‘Part of what’s going on here is that the stigma associated with not being part of any religious community has declined,’ said John Green, a specialist in religion and politics at the University of Akron, who advised Pew on the survey.

‘In some parts of the country, there is still a stigma. But overall, it’s not the way it used to be.’

The Pew study has found the growth in unaffiliated Americans spans a broad range of groups: men and women, college graduates and those without a college degree, people earning less than $30,000 annually and those earning $75,000 or more.

However, along ethnic lines, the largest jump in ‘nones’ has been among whites. One-fifth of whites describe themselves as having no religion.

More growth in ‘nones’ is expected. One-third of adults under age 30 have no religious affiliation, compared to nine  per cent of people 65 and older.

Pew researchers wrote that ‘young adults today are much more likely to be unaffiliated than previous generations were at a similar stage in their lives’, and aren’t expected to become more religiously active as they age.


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  • Puggg

    Religion per se or the lack thereof doesn’t really bother me.  Race is the crucial factor.

    I would live among white atheists than black Christians any day.

    • The white atheists I know wouldn’t agree w/ you…. keep the faith.

      • anonymous_amren

        As a white atheist, I’d much rather live among white Christians than black atheists. Fortunately,  I’m not an American, so I don’t have to put up with either bunch of empathy-lacking intelligence-challenged crazies. But if I had to choose one, I’d choose the white Christians.

        • Seek

          Black atheists — the category is a pretty short list. 

  • ed91

    not to mention the africans and muslims they are pumping into our country as fast as they can.

    Lutherans should begin to question themselves any time now.

  • Francis Galton

    Okay, let me say off the bat that AmRen has the right to run any articles it wants to on its site.
    Having said that, I’m not quite sure what this article has to do with White interests, White race replacement, or White genocide.  It seems like the connections (if any) are tenuous at best.  Is the presence of this article on AmRen implying that America is losing its historic character and culture?  Maybe somehow implying that there are a lot more Hispanics–who happen to be mostly Catholic–than there were in the past?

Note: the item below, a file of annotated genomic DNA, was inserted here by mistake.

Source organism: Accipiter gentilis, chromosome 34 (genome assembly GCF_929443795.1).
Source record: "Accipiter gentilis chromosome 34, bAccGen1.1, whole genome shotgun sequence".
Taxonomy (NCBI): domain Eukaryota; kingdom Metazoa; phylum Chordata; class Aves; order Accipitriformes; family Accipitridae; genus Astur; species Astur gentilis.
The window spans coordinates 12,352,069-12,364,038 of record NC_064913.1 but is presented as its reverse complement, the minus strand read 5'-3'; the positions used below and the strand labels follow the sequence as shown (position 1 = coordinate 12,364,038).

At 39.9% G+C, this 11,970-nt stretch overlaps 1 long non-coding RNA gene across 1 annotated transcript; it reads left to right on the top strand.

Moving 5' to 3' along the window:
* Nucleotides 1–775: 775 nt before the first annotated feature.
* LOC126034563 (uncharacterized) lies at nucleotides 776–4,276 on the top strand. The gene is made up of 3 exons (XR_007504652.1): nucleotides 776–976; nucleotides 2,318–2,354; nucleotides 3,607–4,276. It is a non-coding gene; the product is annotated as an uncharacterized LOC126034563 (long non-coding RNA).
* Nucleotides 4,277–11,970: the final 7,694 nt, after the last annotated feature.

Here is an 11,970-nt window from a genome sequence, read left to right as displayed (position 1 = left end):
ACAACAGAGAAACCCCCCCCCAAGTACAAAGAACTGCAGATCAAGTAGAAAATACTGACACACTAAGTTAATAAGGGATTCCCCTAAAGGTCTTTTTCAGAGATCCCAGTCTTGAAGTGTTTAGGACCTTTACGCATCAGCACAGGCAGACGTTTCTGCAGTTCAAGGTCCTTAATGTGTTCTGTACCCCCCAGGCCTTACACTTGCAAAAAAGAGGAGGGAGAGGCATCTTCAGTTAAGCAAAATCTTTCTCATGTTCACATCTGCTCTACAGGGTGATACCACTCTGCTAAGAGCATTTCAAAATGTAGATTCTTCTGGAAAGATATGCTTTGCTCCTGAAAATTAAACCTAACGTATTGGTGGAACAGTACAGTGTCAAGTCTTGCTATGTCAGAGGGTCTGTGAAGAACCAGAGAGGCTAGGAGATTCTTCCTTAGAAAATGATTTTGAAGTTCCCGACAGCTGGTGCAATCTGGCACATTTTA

Being irreligious or an atheist is NOT incompatible with advancing White interests.  In fact, I would go so far as to say that secularism/atheism is a quintessentially White phenomenon (then again, so is racial self-hatred, so maybe that’s not such a good good point?!).

    Any ideas?

    • I believe atheism is a symptom of White over thinking/ over-rationalizing. We tend to do that.

      • anonymous_amren

        There’s no such thing as “over thinking” or “over-rationalizing”. Thinking and rationality are good, and we could all do with a huge dose more of both. The same can’t be said for the wave of hispanic catholic immigration or Islamism though.

      • Believe it or not, Deism is very compatible with true Atheism. I’ve been an Atheist for practically my whole life, and I don’t think I have ever met an Atheist who “didn’t believe in anything.” The Atheist, like the Deist, is concerned with the natural order[Nature] and the ability/freedom to use reason and logic to come to our own conclusions. These conclusions and personal convictions are not to be imposed as rule or law in order to keep other free-thinking, rational individuals from using their own reasoning to come to their own conclusions.

        This freedom of thought and reason is what separates many other religions and philosophies from the Abrahamic religions.

      • Invictus_1